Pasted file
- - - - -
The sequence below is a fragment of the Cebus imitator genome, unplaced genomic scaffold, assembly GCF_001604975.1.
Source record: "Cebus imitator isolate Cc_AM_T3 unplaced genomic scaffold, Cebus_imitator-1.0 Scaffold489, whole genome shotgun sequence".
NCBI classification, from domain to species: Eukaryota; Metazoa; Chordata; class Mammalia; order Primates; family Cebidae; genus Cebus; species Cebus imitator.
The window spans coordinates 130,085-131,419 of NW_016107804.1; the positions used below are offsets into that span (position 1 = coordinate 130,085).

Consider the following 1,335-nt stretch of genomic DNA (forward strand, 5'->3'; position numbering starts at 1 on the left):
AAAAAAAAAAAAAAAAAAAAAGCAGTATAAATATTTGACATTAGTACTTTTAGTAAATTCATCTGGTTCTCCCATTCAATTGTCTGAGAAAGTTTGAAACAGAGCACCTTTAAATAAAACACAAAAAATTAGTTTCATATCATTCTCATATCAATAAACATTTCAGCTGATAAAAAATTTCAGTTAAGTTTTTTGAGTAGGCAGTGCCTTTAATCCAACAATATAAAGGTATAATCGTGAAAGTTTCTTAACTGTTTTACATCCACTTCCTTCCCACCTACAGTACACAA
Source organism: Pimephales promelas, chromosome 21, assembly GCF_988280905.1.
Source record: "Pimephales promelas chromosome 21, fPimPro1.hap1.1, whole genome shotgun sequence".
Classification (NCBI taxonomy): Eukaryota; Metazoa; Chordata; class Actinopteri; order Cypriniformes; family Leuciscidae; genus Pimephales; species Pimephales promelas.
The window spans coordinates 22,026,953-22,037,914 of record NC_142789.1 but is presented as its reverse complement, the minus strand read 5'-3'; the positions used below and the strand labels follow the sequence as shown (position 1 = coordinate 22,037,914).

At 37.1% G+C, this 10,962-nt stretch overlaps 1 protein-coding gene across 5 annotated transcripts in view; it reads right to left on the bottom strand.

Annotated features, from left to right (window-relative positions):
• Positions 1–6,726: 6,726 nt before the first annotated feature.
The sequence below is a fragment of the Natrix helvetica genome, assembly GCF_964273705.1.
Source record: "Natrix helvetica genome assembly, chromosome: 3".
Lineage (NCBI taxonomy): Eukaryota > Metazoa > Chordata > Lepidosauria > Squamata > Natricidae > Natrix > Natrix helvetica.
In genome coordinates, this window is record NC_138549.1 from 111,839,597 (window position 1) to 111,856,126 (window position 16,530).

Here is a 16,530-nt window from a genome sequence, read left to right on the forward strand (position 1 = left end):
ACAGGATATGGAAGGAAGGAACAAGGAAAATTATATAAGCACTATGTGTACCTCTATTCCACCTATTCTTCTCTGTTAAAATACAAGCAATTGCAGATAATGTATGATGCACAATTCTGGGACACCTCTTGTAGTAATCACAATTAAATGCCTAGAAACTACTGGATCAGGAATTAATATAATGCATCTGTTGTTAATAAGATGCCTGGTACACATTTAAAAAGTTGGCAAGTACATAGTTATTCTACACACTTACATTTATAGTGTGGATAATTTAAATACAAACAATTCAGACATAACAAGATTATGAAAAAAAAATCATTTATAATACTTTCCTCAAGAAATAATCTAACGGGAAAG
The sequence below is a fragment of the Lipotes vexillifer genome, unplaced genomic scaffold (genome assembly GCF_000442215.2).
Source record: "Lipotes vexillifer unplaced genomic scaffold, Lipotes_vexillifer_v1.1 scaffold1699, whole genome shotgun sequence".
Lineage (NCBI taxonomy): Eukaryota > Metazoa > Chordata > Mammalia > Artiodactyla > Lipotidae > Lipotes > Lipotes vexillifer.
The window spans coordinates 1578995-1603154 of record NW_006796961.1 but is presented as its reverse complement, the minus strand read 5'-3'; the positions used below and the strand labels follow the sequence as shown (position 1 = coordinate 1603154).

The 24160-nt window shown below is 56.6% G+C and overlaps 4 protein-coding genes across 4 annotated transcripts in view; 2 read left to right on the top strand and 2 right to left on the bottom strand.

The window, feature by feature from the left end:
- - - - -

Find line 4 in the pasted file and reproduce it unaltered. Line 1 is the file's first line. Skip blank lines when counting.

The window spans coordinates 130,085-131,419 of NW_016107804.1; the positions used below are offsets into that span (position 1 = coordinate 130,085).